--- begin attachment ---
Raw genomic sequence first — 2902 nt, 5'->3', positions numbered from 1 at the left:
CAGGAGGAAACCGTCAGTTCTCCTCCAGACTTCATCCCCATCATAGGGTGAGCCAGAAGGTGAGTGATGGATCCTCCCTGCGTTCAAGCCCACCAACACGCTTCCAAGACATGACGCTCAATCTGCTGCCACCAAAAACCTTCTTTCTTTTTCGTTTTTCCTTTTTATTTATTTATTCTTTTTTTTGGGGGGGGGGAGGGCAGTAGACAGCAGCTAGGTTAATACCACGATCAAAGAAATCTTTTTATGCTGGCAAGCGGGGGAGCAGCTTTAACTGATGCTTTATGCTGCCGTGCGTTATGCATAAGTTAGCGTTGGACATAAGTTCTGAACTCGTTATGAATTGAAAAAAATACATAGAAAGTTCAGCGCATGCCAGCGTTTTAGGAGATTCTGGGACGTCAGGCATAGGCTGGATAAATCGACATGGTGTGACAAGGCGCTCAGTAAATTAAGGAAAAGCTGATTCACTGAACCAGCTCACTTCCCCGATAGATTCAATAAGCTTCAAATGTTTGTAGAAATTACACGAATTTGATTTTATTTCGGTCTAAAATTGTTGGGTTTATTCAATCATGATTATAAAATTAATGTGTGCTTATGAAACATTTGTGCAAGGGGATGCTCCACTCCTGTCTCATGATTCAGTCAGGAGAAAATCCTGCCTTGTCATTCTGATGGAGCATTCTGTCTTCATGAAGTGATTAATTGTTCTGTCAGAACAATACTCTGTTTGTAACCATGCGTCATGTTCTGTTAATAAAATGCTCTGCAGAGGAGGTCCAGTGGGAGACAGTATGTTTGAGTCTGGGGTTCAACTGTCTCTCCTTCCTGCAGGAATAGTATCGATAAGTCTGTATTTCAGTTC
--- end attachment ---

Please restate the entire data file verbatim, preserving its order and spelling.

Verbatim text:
Raw genomic sequence first — 2902 nt, 5'->3', positions numbered from 1 at the left:
CAGGAGGAAACCGTCAGTTCTCCTCCAGACTTCATCCCCATCATAGGGTGAGCCAGAAGGTGAGTGATGGATCCTCCCTGCGTTCAAGCCCACCAACACGCTTCCAAGACATGACGCTCAATCTGCTGCCACCAAAAACCTTCTTTCTTTTTCGTTTTTCCTTTTTATTTATTTATTCTTTTTTTTGGGGGGGGGGAGGGCAGTAGACAGCAGCTAGGTTAATACCACGATCAAAGAAATCTTTTTATGCTGGCAAGCGGGGGAGCAGCTTTAACTGATGCTTTATGCTGCCGTGCGTTATGCATAAGTTAGCGTTGGACATAAGTTCTGAACTCGTTATGAATTGAAAAAAATACATAGAAAGTTCAGCGCATGCCAGCGTTTTAGGAGATTCTGGGACGTCAGGCATAGGCTGGATAAATCGACATGGTGTGACAAGGCGCTCAGTAAATTAAGGAAAAGCTGATTCACTGAACCAGCTCACTTCCCCGATAGATTCAATAAGCTTCAAATGTTTGTAGAAATTACACGAATTTGATTTTATTTCGGTCTAAAATTGTTGGGTTTATTCAATCATGATTATAAAATTAATGTGTGCTTATGAAACATTTGTGCAAGGGGATGCTCCACTCCTGTCTCATGATTCAGTCAGGAGAAAATCCTGCCTTGTCATTCTGATGGAGCATTCTGTCTTCATGAAGTGATTAATTGTTCTGTCAGAACAATACTCTGTTTGTAACCATGCGTCATGTTCTGTTAATAAAATGCTCTGCAGAGGAGGTCCAGTGGGAGACAGTATGTTTGAGTCTGGGGTTCAACTGTCTCTCCTTCCTGCAGGAATAGTATCGATAAGTCTGTATTTCAGTTC